This Chinese black chicken soup recipe is made with silkie chicken, which has black skin and has long been thought to have medicinal properties by practitioners of traditional Chinese medicine (TCM).
It also happens to be delicious! This black chicken soup has a clear broth with a pure, rich chicken flavor.
What Is a Black Silkie Chicken?
The silkie chicken is a small breed of chicken with very soft, fine feathers from head to toe, and black skin and bones. It is thought to have originated in ancient China.
In Chinese, this type of chicken is known as 乌骨鸡 (wū gǔ jī – black boned chicken), 竹丝鸡 (zhú sī jī – bamboo chicken), 黑脚鸡 (hēi jiǎo jī – black footed chicken), or 药鸡 (yào jī – medicinal chicken).
Other names for the breed in English include: Silky Chicken and Chinese Silk Chicken. The appearance of the chicken may be a little strange at first—the skin, bone, and meat are all in shades of black, charcoal, and grey.
It takes a couple of seconds to acknowledge its unusual appearance, but it tastes like a quality chicken should! I find, for instance, that the texture of the meat is still quite good, even after cooking for long periods of time.
Health Benefits of Black Chicken
While this breed of chicken has long been believed by the Chinese to have curative properties, scientific studies have indeed found that silkie chickens contain twice the amount of carnosine (an antioxidant) than in regular chicken.
Black chicken is therefore believed to have anti-inflammatory properties that help prevent or reduce oxidative stress, cell aging, macular degeneration, kidney problems, and more.
Interestingly, there is an Indian breed of black chicken called Kadaknath or Kali Masi, which has similar levels of carnosine, though sadly this breed is on the brink of extinction and breeding programs are currently trying to bring its numbers back up!
Beyond its antioxidant properties, black silkie chicken is also rich in protein, B vitamins, Vitamin E, and other nutrients. It is also generally smaller in size—around 1.5 to 2.5 pounds (0.75-1kg), as opposed to 3-4 pounds (1.3 to 1.75kg) for a regular chicken. This makes it leaner than regular chicken.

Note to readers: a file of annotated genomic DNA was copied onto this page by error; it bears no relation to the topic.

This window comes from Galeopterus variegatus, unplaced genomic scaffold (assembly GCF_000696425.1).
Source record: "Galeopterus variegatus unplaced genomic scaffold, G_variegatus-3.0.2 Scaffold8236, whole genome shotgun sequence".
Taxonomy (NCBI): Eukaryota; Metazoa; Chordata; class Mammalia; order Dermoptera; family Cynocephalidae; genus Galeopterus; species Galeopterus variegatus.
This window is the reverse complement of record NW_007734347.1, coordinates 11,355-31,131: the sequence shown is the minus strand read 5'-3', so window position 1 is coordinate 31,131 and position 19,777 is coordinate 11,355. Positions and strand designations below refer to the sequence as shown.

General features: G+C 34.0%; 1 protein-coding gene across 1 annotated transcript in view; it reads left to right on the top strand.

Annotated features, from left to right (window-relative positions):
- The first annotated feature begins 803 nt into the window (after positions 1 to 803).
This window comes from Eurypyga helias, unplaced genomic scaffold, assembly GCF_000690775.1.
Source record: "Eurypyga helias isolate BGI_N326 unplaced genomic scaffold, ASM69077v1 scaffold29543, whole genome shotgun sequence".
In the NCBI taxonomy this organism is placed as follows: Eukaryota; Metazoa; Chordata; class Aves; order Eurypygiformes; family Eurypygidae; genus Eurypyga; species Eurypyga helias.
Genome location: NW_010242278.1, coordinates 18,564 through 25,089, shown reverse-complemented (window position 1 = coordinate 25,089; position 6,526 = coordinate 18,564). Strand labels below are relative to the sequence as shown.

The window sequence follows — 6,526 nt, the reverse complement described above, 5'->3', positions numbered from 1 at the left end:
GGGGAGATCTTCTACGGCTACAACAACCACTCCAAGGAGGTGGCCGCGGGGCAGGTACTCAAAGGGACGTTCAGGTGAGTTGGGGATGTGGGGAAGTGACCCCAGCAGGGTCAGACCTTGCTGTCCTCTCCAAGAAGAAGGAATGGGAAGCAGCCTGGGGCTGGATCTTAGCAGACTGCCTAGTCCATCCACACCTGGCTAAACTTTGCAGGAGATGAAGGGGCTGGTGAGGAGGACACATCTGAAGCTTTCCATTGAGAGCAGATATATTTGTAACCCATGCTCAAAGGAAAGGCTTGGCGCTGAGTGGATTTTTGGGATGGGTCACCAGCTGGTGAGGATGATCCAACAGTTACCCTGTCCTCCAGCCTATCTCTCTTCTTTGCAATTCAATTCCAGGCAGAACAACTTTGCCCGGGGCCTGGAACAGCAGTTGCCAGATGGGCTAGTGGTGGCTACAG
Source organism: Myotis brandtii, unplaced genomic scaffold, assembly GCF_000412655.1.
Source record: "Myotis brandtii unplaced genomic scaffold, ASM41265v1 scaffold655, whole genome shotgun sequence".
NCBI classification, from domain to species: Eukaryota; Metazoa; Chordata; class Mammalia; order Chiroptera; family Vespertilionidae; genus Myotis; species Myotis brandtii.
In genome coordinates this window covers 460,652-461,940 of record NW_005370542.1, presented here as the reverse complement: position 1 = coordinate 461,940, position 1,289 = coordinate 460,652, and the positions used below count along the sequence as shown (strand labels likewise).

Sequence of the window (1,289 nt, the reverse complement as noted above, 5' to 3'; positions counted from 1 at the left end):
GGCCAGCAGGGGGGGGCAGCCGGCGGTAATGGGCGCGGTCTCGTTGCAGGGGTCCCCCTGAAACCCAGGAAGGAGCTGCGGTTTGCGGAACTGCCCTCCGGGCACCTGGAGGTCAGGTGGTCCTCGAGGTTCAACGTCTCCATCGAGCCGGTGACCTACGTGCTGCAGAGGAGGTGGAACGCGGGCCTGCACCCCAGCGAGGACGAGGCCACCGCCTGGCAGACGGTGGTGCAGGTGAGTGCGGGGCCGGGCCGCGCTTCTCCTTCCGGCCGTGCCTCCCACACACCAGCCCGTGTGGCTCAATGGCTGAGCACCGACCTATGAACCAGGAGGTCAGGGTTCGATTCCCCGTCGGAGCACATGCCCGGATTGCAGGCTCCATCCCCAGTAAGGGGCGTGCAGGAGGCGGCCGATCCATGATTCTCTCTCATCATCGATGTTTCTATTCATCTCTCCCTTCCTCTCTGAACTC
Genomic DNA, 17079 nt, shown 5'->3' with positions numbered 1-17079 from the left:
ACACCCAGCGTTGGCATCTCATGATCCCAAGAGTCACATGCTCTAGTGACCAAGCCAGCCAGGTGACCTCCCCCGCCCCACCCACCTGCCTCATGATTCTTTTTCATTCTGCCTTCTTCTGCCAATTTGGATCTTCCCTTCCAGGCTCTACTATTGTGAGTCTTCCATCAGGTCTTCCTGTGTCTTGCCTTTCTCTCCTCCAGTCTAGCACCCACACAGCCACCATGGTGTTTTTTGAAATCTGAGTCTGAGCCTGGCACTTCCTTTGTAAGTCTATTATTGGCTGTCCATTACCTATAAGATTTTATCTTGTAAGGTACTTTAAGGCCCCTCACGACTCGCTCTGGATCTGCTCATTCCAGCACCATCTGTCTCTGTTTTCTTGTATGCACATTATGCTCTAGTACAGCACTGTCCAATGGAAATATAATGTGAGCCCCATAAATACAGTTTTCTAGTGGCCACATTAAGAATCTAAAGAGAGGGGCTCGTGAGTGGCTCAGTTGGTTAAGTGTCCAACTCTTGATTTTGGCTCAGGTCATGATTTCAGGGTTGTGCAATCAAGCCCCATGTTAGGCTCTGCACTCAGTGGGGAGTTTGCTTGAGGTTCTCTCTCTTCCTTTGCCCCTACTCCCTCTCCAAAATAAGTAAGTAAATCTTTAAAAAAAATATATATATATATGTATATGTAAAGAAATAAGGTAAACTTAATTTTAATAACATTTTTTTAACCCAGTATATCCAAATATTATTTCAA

Benefits of Black Chicken According to TCM
According to Traditional Chinese Medicine, this black chicken soup recipe tonifies (balances, stabilizes, or unblocks) qi/energy in the body. It is also believed to strengthen the liver and kidneys, nourish the blood, and improve immunity and overall energy.
It’s supposed to be a beneficial postpartum food, or for anyone who is healing from injury or surgery.
It’s important to note, however, that we are sharing this information purely from a culinary and cultural perspective. We are not doctors, and you should not interpret this information as such!
Always consult your doctor before changing your diet or attempting to use your diet to treat any condition. If you have further questions about food as medicine from a Chinese medicine perspective, consult a reputable TCM professional.
Where to Buy It
You may be able to find black silkie chickens in your local Chinese market, if it is very well-stocked.
We used a black chicken from BoBo Poultry Market, a family business based in New York that has been bringing Chinese buddhist-style chickens to the market for decades.
Check out your Chinese grocery’s meat department to see if this type of chicken is available! There is also availability for customers in select markets on Say Weee! (When you plug in your zip code you’ll see what’s available for you to shop. You can also head over to Say Weee to read a little bit more about this unique breed of chicken.)
Where I Got This Recipe
What I love about making Cantonese soups is that it takes so little work! You just put all the ingredients into a soup pot, bring it to a simmer, cover, and cook until you get a tasty clear broth. Then, simply add salt before serving. There’s nothing to it.